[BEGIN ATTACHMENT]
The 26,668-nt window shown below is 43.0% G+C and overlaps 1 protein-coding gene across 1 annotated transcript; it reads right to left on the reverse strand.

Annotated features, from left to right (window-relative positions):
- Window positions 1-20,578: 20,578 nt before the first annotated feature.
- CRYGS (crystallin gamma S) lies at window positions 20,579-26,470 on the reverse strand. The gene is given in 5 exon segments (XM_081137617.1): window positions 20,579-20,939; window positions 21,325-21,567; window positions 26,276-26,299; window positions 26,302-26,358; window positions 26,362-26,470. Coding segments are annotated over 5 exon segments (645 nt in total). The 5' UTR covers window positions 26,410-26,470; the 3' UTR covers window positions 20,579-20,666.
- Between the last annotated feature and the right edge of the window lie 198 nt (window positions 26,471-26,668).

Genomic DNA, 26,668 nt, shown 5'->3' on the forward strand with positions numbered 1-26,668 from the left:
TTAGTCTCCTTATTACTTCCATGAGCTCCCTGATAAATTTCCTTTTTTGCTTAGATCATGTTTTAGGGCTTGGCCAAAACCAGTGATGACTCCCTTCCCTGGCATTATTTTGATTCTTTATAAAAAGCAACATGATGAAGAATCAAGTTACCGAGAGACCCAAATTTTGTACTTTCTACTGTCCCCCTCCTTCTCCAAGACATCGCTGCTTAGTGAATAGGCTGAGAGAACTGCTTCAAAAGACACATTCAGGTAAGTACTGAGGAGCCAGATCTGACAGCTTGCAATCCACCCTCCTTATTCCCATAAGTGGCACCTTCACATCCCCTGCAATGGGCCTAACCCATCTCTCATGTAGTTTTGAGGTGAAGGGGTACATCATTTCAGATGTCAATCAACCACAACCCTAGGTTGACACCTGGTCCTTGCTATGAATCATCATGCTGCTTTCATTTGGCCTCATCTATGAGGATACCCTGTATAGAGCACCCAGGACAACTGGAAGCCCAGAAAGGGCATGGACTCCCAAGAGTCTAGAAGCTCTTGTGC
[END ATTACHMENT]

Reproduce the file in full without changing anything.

The 26,668-nt window shown below is 43.0% G+C and overlaps 1 protein-coding gene across 1 annotated transcript; it reads right to left on the reverse strand.

Annotated features, from left to right (window-relative positions):
- Window positions 1-20,578: 20,578 nt before the first annotated feature.
- CRYGS (crystallin gamma S) lies at window positions 20,579-26,470 on the reverse strand. The gene is given in 5 exon segments (XM_081137617.1): window positions 20,579-20,939; window positions 21,325-21,567; window positions 26,276-26,299; window positions 26,302-26,358; window positions 26,362-26,470. Coding segments are annotated over 5 exon segments (645 nt in total). The 5' UTR covers window positions 26,410-26,470; the 3' UTR covers window positions 20,579-20,666.
- Between the last annotated feature and the right edge of the window lie 198 nt (window positions 26,471-26,668).

Genomic DNA, 26,668 nt, shown 5'->3' on the forward strand with positions numbered 1-26,668 from the left:
TTAGTCTCCTTATTACTTCCATGAGCTCCCTGATAAATTTCCTTTTTTGCTTAGATCATGTTTTAGGGCTTGGCCAAAACCAGTGATGACTCCCTTCCCTGGCATTATTTTGATTCTTTATAAAAAGCAACATGATGAAGAATCAAGTTACCGAGAGACCCAAATTTTGTACTTTCTACTGTCCCCCTCCTTCTCCAAGACATCGCTGCTTAGTGAATAGGCTGAGAGAACTGCTTCAAAAGACACATTCAGGTAAGTACTGAGGAGCCAGATCTGACAGCTTGCAATCCACCCTCCTTATTCCCATAAGTGGCACCTTCACATCCCCTGCAATGGGCCTAACCCATCTCTCATGTAGTTTTGAGGTGAAGGGGTACATCATTTCAGATGTCAATCAACCACAACCCTAGGTTGACACCTGGTCCTTGCTATGAATCATCATGCTGCTTTCATTTGGCCTCATCTATGAGGATACCCTGTATAGAGCACCCAGGACAACTGGAAGCCCAGAAAGGGCATGGACTCCCAAGAGTCTAGAAGCTCTTGTGC